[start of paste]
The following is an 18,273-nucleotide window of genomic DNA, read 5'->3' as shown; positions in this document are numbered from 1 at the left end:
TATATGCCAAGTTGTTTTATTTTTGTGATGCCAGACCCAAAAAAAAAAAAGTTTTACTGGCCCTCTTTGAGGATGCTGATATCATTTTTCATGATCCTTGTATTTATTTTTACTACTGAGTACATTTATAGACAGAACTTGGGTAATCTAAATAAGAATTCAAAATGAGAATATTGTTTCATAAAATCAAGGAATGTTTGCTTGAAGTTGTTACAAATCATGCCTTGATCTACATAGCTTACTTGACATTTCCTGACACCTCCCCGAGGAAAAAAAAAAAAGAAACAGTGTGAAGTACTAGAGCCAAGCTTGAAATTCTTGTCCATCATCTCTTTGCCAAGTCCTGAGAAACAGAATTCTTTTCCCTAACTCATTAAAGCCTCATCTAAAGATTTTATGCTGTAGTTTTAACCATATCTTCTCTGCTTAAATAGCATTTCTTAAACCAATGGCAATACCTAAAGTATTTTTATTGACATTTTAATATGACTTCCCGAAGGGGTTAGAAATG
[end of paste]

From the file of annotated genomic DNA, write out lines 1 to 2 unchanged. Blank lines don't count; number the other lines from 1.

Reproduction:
The following is an 18,273-nucleotide window of genomic DNA, read 5'->3' as shown; positions in this document are numbered from 1 at the left end:
TATATGCCAAGTTGTTTTATTTTTGTGATGCCAGACCCAAAAAAAAAAAAGTTTTACTGGCCCTCTTTGAGGATGCTGATATCATTTTTCATGATCCTTGTATTTATTTTTACTACTGAGTACATTTATAGACAGAACTTGGGTAATCTAAATAAGAATTCAAAATGAGAATATTGTTTCATAAAATCAAGGAATGTTTGCTTGAAGTTGTTACAAATCATGCCTTGATCTACATAGCTTACTTGACATTTCCTGACACCTCCCCGAGGAAAAAAAAAAAAGAAACAGTGTGAAGTACTAGAGCCAAGCTTGAAATTCTTGTCCATCATCTCTTTGCCAAGTCCTGAGAAACAGAATTCTTTTCCCTAACTCATTAAAGCCTCATCTAAAGATTTTATGCTGTAGTTTTAACCATATCTTCTCTGCTTAAATAGCATTTCTTAAACCAATGGCAATACCTAAAGTATTTTTATTGACATTTTAATATGACTTCCCGAAGGGGTTAGAAATG